Live from the Cullen: Sasha Cooke and Kirill Kuzmin. 2021
Published online: 1 May 2021
- Issue: Volume 61, No. 1
- DOI: https://doi.org/10.18177/sym.2020.61.1.rev.11505
- PDF: https://www.jstor.org/stable/27041516
Live from the Cullen: Sasha Cooke and Kirill Kuzmin. 2021. Sasha Cooke, mezzo-soprano; Kirill Kuzmin, piano. HGO Digital. Contents: Giovanna d’arco (Gioacchino Rossini), Frauenlieben und -leben, op. 20 (Robert Schumann), “Self-Portrait with Disheveled Hair” (Missy Mazzoli), “That Night” (Hilary Purrington), “Dear Colleagues” (Rene Orth). Digital stream (56:41), www.houstongrandopera.org/. Free with registration.
During this challenging time for the performing arts, it is a welcome respite to watch a recital performed and produced at such a high level. Mezzo-soprano Sasha Cooke and pianist Kirill Kuzmin provide such an escape in their recital for Houston Grand Opera’s “Live from the Cullen” recital series. The varied program includes Rossini’s Giovanna d’Arco and Schumann’s Frauenliebe und -leben, as well as three world premieres commissioned by Sasha Cooke.
Cooke chose the Rossini cantata Giovanni d’Arco to honor her connection to Houston Grand Opera. Written for the courtesan Olimpia Pélissier (Rossini’s future bride), the operatic cantata celebrates the vision and determination of the young Joan of Arc with vocal fireworks that would challenge the best bel canto singers. Cooke presents a strong and confident Joan, singing the difficult coloratura with ease. The mezzo-soprano excels when singing long-spun phrases, her rich sound blooming at both the top and bottom of her range.
Cooke delivers a mature and expressive interpretation of Robert Schumann’s Frauenliebe und -leben. Although the saccharine text—from the standpoint of a woman, but written by a man—can be grating to some, Cooke is sincere and joyous in her depiction of the narrator’s memory of her husband and their life. The voluptuous nature of Cooke’s sound and the maturity of her artistry make the mezzo-soprano the ideal singer for this beloved song cycle. Kuzmin deftly supports and encourages Cooke’s sensitive use of rubato, stunning colors, and detailed use of language with his generous playing. His performance of the final postlude brought the journey full circle, reminding us of the innocence of the beginning colored with the weight of a life well lived.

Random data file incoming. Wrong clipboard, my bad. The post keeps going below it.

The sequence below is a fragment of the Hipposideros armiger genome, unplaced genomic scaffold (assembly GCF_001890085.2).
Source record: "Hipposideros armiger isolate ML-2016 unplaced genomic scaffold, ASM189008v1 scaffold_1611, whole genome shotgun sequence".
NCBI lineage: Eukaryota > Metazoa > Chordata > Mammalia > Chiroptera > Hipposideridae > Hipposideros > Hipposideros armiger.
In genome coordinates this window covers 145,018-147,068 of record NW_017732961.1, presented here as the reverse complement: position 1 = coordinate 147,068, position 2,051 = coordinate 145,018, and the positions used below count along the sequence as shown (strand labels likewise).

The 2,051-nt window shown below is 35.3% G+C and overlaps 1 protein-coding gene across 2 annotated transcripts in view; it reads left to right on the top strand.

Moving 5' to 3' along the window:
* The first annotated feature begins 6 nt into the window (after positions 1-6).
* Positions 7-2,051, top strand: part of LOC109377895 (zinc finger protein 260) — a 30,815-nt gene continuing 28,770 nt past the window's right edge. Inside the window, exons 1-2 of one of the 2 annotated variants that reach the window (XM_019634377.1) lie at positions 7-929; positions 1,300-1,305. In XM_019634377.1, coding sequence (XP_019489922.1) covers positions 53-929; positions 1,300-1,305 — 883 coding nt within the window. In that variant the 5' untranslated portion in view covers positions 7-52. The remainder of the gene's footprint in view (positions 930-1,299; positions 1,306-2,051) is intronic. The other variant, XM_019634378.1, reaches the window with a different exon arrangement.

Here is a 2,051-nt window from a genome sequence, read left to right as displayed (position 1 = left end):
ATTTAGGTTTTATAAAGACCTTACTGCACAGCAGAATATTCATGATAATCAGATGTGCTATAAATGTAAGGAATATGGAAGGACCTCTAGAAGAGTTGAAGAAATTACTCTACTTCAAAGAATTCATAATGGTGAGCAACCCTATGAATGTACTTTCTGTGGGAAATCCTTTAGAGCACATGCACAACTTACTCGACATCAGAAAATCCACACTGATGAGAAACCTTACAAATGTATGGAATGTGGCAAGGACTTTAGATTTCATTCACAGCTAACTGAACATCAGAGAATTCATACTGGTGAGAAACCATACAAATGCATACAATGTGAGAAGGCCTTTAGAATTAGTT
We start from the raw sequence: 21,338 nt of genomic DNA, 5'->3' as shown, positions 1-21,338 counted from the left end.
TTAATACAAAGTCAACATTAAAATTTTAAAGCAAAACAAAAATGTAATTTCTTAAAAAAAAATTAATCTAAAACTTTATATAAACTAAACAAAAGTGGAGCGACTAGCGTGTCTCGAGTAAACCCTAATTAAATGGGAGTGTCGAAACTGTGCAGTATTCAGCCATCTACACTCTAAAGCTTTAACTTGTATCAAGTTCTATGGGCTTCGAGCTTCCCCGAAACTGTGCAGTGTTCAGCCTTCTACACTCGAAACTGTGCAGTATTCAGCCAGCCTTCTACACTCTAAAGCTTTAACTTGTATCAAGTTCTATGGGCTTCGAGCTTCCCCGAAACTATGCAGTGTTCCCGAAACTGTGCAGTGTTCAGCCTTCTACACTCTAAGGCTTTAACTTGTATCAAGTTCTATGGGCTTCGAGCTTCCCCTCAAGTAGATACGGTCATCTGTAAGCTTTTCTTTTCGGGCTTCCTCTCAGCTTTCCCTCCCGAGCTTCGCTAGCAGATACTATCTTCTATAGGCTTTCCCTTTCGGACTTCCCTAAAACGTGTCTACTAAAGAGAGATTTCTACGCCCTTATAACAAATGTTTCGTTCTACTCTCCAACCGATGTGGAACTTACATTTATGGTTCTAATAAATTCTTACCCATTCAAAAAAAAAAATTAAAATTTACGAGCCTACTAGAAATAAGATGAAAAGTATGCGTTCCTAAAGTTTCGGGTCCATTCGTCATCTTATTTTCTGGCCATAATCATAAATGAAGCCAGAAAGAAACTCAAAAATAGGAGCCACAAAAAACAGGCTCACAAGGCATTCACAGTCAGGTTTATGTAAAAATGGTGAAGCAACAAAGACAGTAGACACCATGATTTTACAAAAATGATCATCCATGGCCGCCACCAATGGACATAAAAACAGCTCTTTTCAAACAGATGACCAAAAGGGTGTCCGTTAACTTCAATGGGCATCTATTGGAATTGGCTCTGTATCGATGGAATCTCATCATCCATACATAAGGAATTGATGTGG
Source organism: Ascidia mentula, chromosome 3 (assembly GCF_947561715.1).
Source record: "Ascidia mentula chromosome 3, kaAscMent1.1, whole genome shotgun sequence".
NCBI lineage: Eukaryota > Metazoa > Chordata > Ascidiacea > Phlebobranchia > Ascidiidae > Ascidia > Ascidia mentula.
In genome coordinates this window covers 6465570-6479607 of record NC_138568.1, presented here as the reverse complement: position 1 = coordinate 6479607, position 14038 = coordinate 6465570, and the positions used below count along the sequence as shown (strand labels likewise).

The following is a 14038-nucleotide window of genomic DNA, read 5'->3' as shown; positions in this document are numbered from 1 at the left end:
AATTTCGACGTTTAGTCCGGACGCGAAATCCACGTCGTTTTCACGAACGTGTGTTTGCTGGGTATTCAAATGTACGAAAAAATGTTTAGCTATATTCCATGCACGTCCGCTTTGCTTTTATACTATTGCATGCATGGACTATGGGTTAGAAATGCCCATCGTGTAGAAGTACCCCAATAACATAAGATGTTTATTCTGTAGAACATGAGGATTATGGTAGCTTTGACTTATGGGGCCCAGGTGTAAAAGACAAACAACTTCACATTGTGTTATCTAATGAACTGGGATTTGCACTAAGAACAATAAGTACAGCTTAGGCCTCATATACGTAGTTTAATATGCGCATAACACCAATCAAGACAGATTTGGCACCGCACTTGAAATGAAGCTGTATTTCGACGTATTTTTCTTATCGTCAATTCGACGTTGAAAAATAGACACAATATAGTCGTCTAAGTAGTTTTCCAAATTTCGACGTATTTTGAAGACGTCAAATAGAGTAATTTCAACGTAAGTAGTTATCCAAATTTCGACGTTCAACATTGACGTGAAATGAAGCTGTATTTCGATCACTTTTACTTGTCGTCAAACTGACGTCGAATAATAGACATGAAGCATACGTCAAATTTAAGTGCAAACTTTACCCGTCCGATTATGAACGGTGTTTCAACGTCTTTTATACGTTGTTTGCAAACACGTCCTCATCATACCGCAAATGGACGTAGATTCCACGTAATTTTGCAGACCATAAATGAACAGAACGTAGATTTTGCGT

In response to the challenge of the pandemic, Cooke commissioned sixteen composers for a collection titled Songs in a time of silence. Three of these commissions, all written in the fall of 2020, are included in this program. A reflection on Rembrandt’s numerous portraits, Missy Mazzoli’s “Self-Portrait with Disheveled Hair” (text by Royce Vavrek) is a haunting song that ventures into the jazzy and expansive lines typical of Mazzoli’s compositions. “That Night” by Hilary Purrington (text by Mark Campbell) reflects on the joy of a perfect night out in the city. The combined gusto of the rhythmical piano with the sultry vocal line remind us of all we have to look forward to when life returns to normal. The last song, “Dear Colleagues,” by Rene Orth (text by Colleen Murphy), is perhaps the most viscerally relevant to our time. A charming, and relatable song, “Dear Colleagues” gives us a window into the challenges of a working-from-home parent. The song brilliantly depicts the impossible situation parents continue to live through. Ms. Cooke’s impeccable diction and sincere interpretations provide convincing world premieres for these three songs.
Last modified on Monday, 24/01/2022
Ariana Wyatt is an associate professor of voice at Virginia Tech University and is an active performer of opera, chamber music, and art song. She has recorded for the Albany and MSR Classics labels.